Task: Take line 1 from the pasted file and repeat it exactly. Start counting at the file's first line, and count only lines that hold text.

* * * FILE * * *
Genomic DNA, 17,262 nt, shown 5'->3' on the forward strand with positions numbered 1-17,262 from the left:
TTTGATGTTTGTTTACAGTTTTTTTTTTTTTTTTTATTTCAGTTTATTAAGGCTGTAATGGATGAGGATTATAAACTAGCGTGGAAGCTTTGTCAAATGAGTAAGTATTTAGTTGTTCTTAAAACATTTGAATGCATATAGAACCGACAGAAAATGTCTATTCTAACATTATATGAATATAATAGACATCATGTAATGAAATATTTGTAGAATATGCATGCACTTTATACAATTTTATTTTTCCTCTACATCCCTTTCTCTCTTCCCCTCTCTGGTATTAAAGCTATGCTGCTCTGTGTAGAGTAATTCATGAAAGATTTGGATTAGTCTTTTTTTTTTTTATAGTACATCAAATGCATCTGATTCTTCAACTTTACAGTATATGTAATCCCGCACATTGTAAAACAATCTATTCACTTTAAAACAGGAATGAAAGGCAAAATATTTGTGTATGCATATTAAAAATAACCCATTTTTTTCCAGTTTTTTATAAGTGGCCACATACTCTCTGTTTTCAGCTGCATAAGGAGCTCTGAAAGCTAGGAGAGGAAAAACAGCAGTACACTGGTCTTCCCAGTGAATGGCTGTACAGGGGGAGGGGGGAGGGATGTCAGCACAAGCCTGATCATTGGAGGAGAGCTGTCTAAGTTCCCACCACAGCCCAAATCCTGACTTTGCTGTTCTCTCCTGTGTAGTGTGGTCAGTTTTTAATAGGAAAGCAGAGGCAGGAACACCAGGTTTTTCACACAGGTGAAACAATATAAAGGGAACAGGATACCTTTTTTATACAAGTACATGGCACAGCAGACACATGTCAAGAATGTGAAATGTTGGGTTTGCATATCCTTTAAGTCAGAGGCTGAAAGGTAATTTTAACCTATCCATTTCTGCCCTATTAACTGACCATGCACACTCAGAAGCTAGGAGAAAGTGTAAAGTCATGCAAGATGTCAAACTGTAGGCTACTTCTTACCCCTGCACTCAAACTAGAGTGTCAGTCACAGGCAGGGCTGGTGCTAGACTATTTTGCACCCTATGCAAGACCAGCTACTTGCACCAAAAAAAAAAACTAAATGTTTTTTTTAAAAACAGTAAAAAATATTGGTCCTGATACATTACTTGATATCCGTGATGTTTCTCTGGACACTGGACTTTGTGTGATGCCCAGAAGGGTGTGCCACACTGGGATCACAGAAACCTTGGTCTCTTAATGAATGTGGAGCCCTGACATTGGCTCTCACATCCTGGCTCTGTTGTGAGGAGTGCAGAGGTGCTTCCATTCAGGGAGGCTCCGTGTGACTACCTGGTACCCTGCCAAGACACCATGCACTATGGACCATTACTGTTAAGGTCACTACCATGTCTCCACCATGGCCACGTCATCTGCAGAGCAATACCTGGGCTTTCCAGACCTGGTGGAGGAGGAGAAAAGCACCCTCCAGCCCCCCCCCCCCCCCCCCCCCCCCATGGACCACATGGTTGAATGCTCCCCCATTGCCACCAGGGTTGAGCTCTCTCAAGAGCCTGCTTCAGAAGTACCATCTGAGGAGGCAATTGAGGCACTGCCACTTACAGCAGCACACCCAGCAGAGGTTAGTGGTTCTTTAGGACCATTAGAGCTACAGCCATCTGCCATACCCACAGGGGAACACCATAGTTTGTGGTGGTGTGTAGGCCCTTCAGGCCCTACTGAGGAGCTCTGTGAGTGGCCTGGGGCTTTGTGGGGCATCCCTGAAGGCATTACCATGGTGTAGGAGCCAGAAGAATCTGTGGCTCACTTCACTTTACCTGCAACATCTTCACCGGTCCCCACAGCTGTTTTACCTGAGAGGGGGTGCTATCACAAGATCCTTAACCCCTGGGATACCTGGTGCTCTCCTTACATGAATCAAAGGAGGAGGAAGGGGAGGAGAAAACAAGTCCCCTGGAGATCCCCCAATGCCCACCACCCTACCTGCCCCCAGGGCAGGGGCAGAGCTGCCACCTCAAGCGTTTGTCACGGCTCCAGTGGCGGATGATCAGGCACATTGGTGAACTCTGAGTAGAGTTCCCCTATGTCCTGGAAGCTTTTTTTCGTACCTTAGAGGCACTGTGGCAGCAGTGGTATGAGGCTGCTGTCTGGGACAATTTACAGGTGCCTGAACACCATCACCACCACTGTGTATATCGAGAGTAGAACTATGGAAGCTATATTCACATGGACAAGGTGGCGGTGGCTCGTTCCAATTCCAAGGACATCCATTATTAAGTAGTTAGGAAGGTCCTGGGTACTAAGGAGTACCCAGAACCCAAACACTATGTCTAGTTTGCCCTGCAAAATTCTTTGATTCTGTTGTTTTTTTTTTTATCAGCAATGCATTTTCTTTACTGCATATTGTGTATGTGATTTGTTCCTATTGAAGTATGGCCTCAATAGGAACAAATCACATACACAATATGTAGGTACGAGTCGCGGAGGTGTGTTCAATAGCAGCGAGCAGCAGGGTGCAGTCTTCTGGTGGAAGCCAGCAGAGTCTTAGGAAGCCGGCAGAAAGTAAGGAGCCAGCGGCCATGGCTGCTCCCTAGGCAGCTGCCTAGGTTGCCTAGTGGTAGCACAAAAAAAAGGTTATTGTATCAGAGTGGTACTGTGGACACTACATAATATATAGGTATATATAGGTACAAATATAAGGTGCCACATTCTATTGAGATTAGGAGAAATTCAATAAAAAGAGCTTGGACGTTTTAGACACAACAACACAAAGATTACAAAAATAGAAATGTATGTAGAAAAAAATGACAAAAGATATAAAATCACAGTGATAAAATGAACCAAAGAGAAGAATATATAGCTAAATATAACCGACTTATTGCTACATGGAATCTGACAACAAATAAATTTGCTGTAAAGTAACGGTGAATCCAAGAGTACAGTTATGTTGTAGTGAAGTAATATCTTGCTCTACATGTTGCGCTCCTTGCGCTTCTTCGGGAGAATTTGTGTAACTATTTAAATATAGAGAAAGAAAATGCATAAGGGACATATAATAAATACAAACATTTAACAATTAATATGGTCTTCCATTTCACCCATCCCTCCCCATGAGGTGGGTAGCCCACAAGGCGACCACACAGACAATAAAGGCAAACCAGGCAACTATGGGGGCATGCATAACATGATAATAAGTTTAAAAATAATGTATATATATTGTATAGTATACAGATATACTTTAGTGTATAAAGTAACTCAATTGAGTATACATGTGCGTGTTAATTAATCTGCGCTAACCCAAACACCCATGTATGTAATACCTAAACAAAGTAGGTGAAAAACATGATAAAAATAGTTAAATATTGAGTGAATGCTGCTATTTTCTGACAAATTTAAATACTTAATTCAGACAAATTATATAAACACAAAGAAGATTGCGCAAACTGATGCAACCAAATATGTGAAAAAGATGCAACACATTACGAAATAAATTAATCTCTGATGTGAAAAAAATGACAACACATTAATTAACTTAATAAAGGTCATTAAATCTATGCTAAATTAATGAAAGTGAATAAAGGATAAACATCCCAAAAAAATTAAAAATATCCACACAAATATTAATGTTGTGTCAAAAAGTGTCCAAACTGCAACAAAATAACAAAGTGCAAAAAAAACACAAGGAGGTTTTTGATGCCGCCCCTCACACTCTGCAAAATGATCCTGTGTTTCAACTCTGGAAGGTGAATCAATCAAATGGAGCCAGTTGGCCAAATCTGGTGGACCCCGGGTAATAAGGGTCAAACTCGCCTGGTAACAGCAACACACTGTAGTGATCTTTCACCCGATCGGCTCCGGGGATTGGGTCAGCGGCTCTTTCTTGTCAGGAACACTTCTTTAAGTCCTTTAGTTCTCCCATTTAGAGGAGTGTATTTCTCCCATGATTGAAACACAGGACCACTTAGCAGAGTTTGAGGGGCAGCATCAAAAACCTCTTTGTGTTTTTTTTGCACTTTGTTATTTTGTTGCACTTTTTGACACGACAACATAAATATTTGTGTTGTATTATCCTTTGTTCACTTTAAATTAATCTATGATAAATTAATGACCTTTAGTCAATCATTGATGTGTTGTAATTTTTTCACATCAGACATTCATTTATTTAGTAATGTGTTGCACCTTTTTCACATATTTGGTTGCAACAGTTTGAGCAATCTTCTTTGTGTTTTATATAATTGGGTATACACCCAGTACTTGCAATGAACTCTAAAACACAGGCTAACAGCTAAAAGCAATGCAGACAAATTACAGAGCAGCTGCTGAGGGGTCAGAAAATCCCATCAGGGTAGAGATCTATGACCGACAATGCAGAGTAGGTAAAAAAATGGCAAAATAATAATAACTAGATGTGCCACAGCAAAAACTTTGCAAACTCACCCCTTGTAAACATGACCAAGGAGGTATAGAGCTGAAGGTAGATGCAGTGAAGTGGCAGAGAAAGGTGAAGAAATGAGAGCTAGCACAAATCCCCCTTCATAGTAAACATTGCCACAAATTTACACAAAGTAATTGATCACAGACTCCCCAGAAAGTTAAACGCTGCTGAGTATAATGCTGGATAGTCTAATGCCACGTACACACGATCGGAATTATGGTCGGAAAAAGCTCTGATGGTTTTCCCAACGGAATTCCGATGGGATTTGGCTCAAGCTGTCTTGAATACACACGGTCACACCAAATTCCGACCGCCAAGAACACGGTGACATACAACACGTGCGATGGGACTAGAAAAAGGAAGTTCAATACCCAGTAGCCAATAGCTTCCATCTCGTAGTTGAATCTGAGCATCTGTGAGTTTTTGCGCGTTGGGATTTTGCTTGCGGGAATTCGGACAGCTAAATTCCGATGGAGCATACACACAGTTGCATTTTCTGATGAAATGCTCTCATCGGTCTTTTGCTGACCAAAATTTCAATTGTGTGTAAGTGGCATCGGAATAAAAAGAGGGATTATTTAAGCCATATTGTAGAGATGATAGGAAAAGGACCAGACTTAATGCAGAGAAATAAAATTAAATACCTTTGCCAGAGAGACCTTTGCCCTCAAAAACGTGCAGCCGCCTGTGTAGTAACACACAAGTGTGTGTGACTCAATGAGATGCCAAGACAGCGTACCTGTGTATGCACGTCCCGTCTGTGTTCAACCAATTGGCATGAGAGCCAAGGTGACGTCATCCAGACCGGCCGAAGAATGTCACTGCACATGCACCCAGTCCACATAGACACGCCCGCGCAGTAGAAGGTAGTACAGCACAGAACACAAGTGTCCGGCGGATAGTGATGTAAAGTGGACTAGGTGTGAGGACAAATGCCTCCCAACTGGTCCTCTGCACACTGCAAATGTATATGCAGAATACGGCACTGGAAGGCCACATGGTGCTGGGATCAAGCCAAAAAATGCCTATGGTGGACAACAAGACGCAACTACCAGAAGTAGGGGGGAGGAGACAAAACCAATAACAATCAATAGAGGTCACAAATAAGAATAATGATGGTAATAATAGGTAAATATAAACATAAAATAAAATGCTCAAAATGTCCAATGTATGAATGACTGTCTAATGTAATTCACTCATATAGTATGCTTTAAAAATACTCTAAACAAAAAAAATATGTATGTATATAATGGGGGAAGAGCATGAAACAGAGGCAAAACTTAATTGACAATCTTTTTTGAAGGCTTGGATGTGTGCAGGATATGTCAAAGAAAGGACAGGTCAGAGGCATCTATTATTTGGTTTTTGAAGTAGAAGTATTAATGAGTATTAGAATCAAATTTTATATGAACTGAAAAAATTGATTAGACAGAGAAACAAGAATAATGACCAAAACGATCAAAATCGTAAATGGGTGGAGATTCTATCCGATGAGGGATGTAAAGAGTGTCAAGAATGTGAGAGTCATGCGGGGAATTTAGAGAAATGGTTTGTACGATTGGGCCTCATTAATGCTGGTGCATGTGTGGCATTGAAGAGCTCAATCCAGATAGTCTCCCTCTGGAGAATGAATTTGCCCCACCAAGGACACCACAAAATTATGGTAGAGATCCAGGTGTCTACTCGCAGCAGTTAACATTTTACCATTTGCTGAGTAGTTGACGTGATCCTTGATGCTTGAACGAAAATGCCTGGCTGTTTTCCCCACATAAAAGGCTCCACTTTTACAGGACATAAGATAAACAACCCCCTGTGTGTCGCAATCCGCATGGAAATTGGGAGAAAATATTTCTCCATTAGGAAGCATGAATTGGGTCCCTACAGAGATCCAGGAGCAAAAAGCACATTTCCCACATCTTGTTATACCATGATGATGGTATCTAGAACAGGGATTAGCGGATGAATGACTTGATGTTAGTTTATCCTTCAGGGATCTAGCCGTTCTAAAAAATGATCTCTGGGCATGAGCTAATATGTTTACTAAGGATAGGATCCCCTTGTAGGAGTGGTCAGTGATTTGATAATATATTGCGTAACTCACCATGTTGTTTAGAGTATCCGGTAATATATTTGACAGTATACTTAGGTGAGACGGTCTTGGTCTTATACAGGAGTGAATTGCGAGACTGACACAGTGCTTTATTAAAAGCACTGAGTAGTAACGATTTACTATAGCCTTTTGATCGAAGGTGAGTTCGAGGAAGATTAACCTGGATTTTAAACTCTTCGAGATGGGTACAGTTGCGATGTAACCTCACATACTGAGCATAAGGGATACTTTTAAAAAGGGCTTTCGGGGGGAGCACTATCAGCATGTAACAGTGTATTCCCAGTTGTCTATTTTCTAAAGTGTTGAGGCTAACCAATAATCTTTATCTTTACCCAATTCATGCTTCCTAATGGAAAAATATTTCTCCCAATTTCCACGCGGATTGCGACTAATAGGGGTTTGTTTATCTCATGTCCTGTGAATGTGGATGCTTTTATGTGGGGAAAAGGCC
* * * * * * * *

Genomic DNA, 17,262 nt, shown 5'->3' on the forward strand with positions numbered 1-17,262 from the left: